Homes that would just create happiness – it sounds a great idea and one that people could relate to today, when for many a permanent home is just a dream.
But the happy homes plan was one that was on the drawing board back in 1945 in Bilston, and there’s still just time to see an exhibition telling the story of this wonderful and fascinating plan.
Bilston’s Happy Housing: Otto Neurath’s Vision for Post-War Modern Living is on at Bilston Craft Gallery until May 2 and tells the unlikely story of how someone from the Vienna Circle and a leading sociologist and urban planner ended up in the Black Country.
Neurath was invited by the council in 1945 to be a consultant on plans to come up with ideas to replace the slum housing endured by many of the local people, with the area having the reputation as the slum capital of England. What was envisaged were state-of-the-art modern homes based on ones built in Vienna in the 1920s.
Neurath was born in 1882, and had experienced a successful career in Europe, then fled during the Second World War after the death of his second wife, and fears for his life. He got married again, to Marie Reidemeister who he had formerly worked with, and after a period of internment on the Isle of Man they set up the Isotype Institute in Oxford together, creating the sort of informative diagrams now so loved by newspapers and news websites seeking pictorial ways to represent information.
However they were so taken with the Bilston project that they planned to move there from Oxford. Neurath visited the town and talked to people about their new planned homes, and wrote policies which influenced the designs. People should be mixed up to avoid the creation of ghettoes, and the needs of children and the elderly should not be ignored were two of them.
Then – Neurath died suddenly and unexpectedly on December 22, 1945; a poignant letter written on December 19 and illustrated with an elephant is exhibited, mentioning no signs of ill health.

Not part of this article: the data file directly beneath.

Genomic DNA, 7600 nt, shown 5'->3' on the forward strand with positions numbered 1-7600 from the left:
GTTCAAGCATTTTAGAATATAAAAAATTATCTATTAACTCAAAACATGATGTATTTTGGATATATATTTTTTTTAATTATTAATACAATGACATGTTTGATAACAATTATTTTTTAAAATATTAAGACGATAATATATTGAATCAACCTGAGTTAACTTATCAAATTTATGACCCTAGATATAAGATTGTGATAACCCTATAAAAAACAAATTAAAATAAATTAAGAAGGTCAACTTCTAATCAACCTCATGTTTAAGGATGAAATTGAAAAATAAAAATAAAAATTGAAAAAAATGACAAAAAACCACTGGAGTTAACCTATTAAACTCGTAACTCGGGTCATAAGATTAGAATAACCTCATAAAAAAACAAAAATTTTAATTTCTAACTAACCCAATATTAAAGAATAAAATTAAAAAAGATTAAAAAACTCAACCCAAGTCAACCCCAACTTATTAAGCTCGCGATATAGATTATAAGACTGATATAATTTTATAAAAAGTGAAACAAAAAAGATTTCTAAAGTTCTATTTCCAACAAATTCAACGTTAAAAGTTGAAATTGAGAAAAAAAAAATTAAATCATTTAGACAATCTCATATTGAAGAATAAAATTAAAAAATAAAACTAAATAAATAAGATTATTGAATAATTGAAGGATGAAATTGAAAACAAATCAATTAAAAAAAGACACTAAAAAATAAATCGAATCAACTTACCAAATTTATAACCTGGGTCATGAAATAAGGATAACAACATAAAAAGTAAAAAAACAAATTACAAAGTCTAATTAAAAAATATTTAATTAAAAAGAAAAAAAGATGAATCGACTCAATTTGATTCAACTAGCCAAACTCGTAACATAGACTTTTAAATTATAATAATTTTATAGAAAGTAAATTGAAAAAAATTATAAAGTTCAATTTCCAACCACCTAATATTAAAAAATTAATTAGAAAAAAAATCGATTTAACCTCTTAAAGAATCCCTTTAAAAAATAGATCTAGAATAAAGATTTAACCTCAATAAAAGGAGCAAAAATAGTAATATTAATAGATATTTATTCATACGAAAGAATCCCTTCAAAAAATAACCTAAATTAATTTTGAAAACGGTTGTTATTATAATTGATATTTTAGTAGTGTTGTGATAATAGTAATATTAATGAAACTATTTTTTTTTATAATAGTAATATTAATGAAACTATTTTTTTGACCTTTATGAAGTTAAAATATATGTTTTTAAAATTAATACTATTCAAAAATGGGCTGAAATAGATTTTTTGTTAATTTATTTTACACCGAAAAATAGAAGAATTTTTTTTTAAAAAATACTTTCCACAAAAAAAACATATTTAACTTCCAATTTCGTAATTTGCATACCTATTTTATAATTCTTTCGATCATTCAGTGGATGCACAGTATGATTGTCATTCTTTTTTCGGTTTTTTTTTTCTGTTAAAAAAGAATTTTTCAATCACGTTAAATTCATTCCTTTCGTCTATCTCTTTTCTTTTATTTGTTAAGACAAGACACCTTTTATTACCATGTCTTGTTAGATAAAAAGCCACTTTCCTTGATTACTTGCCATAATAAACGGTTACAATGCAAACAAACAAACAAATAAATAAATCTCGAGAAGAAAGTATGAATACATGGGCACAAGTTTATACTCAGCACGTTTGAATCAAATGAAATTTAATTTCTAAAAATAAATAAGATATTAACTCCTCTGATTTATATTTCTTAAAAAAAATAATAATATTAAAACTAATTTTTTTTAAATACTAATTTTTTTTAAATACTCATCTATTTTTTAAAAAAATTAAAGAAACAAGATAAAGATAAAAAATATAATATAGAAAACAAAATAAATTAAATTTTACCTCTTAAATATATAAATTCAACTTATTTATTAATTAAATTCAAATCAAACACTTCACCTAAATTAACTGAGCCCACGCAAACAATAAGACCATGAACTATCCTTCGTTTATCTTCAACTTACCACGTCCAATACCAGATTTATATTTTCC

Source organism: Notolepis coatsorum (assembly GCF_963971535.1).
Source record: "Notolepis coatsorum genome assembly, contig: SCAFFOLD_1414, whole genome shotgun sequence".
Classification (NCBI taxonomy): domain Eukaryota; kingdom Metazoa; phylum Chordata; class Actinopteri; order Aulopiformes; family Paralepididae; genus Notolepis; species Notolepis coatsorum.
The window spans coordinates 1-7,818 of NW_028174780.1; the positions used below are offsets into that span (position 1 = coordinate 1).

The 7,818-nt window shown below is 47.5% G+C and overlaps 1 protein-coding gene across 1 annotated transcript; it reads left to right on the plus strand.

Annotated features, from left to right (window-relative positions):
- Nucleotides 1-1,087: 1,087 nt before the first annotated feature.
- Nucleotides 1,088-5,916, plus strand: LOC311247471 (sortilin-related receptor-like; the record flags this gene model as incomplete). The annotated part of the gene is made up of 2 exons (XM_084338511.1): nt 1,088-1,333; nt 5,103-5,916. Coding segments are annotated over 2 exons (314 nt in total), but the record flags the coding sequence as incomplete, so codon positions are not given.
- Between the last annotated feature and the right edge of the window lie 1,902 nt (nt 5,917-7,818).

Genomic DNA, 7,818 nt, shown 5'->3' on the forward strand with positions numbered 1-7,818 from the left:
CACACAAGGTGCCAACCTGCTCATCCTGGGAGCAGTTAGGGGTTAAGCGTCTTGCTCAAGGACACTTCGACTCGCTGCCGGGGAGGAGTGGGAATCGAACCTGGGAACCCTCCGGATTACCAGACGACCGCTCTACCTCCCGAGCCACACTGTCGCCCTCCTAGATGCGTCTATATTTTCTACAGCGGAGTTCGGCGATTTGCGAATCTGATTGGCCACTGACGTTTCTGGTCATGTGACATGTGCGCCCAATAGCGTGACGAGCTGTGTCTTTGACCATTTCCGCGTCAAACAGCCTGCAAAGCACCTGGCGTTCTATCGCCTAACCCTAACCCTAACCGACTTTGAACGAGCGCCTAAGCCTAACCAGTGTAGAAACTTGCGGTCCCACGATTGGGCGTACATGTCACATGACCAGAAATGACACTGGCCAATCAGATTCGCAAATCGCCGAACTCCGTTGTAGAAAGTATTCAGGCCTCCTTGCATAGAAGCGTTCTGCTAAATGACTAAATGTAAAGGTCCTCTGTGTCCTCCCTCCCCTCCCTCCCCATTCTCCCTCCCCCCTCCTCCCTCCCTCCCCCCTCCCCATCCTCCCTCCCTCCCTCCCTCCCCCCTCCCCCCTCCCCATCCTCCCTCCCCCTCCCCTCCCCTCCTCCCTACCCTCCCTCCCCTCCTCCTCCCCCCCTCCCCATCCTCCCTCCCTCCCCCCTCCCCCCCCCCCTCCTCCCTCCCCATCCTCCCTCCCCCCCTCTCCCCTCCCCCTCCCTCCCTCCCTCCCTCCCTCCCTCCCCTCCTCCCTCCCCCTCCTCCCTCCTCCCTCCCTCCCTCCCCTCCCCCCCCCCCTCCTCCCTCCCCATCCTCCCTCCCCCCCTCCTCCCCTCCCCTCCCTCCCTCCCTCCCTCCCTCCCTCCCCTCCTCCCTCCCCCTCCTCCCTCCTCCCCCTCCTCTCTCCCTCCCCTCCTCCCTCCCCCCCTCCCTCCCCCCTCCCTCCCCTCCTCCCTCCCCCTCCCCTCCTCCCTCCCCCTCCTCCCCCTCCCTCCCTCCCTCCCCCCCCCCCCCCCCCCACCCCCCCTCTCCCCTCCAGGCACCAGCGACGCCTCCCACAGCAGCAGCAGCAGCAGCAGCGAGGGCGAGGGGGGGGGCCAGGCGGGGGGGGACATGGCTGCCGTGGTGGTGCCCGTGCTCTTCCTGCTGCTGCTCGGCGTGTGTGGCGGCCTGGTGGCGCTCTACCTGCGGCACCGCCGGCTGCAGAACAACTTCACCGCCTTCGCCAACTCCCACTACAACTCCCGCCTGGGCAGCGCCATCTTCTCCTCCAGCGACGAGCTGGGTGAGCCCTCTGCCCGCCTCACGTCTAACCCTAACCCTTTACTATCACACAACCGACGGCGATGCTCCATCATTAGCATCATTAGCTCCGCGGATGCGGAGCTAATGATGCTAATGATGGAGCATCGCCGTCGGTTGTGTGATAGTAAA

Marie used the Isotype plan to illustrate her husband’s plans for the town, and in a letter to Bilston’s town clerk said he husband’s hope had been to “provide maximum happiness for the people of your town”.
There were of course many others also involved in the plans; Professor Sir Charles Reilly had also been engaged by the council, and favoured homes around large greens, with many community facilities. He died in early 1948 with the work still unfinished. Ella Briggs, another Viennese émigrée who had worked with Neurath, had already designed some homes before the two men became involved, and it may be the final results were based on her work. The uneven land was apparently filled in partly with bricks from bombed sites in Birmingham and Coventry.
The exhibition includes lots of information on the plans for what became the Stowlawn Estate, with drawings and the Isotypes. There are pictures of what had been there before, and plans for the homes, with inside bathrooms, some with upstairs balconies, and different sized properties to cater for single people and families. Drawings show the large open spaces around the estate.
There are also books of memories and photos, mostly positive, from people who were the first to move into Stowlawn. A related part of the exhibition shows the designs of the time for items which would fill these happy homes, with stylish cutlery, ceramics, furniture, fabrics, radios and other technology to represent the ‘new look’ of the mid century style.
Nearby, Stowlawn estate still exists and the exhibition tells you which is the only street where the green space remains as planned – the others have all been infilled with buildings. You can drive round and see how the buildings stand out as different, more European than most.
It’s a fascinating exhibition at an ideal which should still be grasped today.